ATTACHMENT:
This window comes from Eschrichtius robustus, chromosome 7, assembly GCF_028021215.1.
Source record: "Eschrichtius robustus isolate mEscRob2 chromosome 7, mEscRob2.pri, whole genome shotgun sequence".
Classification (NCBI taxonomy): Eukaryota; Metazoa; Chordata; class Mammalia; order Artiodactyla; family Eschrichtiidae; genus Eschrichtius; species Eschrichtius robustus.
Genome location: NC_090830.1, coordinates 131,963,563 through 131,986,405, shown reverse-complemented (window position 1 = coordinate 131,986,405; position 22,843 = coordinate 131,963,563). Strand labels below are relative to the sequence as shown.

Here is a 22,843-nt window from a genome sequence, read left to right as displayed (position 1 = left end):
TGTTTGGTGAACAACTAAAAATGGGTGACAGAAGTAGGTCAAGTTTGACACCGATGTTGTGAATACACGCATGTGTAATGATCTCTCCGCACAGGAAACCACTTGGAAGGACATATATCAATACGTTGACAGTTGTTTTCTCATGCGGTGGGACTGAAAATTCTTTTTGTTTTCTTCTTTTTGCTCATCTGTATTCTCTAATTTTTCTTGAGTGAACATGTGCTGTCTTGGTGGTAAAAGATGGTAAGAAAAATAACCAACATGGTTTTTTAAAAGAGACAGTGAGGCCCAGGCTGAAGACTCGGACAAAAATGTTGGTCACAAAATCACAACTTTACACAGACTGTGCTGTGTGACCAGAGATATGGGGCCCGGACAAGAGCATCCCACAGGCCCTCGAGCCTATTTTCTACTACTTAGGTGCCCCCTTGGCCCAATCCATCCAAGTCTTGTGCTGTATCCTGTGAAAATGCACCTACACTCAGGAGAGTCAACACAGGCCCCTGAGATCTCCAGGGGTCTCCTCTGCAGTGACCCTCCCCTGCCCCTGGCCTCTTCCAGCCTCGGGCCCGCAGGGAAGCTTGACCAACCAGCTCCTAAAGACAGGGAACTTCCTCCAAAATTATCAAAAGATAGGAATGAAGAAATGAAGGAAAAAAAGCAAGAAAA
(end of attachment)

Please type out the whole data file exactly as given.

This window comes from Eschrichtius robustus, chromosome 7, assembly GCF_028021215.1.
Source record: "Eschrichtius robustus isolate mEscRob2 chromosome 7, mEscRob2.pri, whole genome shotgun sequence".
Classification (NCBI taxonomy): Eukaryota; Metazoa; Chordata; class Mammalia; order Artiodactyla; family Eschrichtiidae; genus Eschrichtius; species Eschrichtius robustus.
Genome location: NC_090830.1, coordinates 131,963,563 through 131,986,405, shown reverse-complemented (window position 1 = coordinate 131,986,405; position 22,843 = coordinate 131,963,563). Strand labels below are relative to the sequence as shown.

Here is a 22,843-nt window from a genome sequence, read left to right as displayed (position 1 = left end):
TGTTTGGTGAACAACTAAAAATGGGTGACAGAAGTAGGTCAAGTTTGACACCGATGTTGTGAATACACGCATGTGTAATGATCTCTCCGCACAGGAAACCACTTGGAAGGACATATATCAATACGTTGACAGTTGTTTTCTCATGCGGTGGGACTGAAAATTCTTTTTGTTTTCTTCTTTTTGCTCATCTGTATTCTCTAATTTTTCTTGAGTGAACATGTGCTGTCTTGGTGGTAAAAGATGGTAAGAAAAATAACCAACATGGTTTTTTAAAAGAGACAGTGAGGCCCAGGCTGAAGACTCGGACAAAAATGTTGGTCACAAAATCACAACTTTACACAGACTGTGCTGTGTGACCAGAGATATGGGGCCCGGACAAGAGCATCCCACAGGCCCTCGAGCCTATTTTCTACTACTTAGGTGCCCCCTTGGCCCAATCCATCCAAGTCTTGTGCTGTATCCTGTGAAAATGCACCTACACTCAGGAGAGTCAACACAGGCCCCTGAGATCTCCAGGGGTCTCCTCTGCAGTGACCCTCCCCTGCCCCTGGCCTCTTCCAGCCTCGGGCCCGCAGGGAAGCTTGACCAACCAGCTCCTAAAGACAGGGAACTTCCTCCAAAATTATCAAAAGATAGGAATGAAGAAATGAAGGAAAAAAAGCAAGAAAA